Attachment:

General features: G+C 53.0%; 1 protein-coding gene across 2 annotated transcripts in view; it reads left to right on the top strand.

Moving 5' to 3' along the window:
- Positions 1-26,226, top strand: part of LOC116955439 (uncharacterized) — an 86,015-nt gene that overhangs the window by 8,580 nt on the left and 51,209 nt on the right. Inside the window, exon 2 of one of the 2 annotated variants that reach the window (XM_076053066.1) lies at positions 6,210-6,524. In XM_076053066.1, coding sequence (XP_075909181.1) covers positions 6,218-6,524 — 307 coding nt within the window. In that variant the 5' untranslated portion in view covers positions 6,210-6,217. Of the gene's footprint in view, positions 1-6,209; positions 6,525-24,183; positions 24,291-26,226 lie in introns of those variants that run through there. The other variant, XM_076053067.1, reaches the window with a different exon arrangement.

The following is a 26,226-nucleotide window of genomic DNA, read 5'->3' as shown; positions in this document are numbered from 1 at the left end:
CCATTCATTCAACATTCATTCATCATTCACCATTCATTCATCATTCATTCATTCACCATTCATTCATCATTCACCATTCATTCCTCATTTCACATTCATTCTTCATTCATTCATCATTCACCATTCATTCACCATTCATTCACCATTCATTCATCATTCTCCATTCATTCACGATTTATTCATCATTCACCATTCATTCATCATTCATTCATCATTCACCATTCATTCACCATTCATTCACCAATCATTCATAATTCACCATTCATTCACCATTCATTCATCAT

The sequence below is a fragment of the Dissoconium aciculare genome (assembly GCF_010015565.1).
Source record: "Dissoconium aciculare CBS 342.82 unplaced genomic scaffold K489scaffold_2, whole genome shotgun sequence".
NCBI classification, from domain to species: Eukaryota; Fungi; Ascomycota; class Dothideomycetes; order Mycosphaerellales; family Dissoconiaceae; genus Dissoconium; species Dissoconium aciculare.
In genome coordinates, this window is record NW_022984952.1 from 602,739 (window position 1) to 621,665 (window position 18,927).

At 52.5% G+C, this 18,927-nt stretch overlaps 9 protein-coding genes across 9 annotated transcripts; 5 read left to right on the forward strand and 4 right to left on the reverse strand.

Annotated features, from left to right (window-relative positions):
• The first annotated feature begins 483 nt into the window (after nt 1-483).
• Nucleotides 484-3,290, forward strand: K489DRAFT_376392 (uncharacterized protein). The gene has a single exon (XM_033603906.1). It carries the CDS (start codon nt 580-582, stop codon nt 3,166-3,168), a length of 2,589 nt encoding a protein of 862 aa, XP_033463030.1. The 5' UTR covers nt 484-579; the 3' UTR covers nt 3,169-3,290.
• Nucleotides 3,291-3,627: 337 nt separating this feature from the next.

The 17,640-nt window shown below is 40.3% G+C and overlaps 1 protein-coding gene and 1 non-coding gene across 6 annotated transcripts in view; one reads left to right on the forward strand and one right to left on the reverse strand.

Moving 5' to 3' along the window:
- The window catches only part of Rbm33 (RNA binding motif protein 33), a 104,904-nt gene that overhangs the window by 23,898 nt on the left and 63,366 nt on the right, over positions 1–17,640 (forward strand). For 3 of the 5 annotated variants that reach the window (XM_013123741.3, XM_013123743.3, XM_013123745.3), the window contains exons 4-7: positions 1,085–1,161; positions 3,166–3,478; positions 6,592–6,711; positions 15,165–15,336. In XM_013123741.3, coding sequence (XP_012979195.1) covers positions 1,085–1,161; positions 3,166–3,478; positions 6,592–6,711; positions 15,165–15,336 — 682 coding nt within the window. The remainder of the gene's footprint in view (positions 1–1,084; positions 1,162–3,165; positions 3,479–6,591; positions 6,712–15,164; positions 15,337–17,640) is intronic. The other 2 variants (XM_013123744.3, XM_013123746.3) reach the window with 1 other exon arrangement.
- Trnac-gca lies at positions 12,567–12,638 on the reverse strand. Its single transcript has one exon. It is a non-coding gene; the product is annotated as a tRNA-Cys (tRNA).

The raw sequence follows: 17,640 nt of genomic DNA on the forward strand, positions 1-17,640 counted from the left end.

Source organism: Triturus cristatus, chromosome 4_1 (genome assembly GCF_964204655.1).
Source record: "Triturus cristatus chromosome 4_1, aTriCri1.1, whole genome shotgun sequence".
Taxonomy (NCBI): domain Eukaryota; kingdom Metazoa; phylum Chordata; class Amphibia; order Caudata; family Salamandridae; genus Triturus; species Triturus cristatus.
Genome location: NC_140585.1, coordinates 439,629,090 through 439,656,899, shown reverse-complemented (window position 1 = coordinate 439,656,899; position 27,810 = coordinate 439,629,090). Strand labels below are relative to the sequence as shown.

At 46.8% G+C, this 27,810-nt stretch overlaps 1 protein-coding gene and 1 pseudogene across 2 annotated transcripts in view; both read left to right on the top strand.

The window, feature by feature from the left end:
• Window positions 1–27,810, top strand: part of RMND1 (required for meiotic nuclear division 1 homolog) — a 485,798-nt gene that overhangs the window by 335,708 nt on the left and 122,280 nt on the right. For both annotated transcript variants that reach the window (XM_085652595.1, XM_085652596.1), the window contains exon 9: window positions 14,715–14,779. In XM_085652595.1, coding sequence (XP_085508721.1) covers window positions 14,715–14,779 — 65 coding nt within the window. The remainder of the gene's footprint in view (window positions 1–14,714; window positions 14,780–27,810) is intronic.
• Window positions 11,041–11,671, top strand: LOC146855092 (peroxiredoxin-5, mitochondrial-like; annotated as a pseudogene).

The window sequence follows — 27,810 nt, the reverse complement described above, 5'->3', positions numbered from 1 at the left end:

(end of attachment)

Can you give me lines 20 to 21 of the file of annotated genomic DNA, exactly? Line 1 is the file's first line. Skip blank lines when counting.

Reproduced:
Source organism: Triturus cristatus, chromosome 4_1 (genome assembly GCF_964204655.1).
Source record: "Triturus cristatus chromosome 4_1, aTriCri1.1, whole genome shotgun sequence".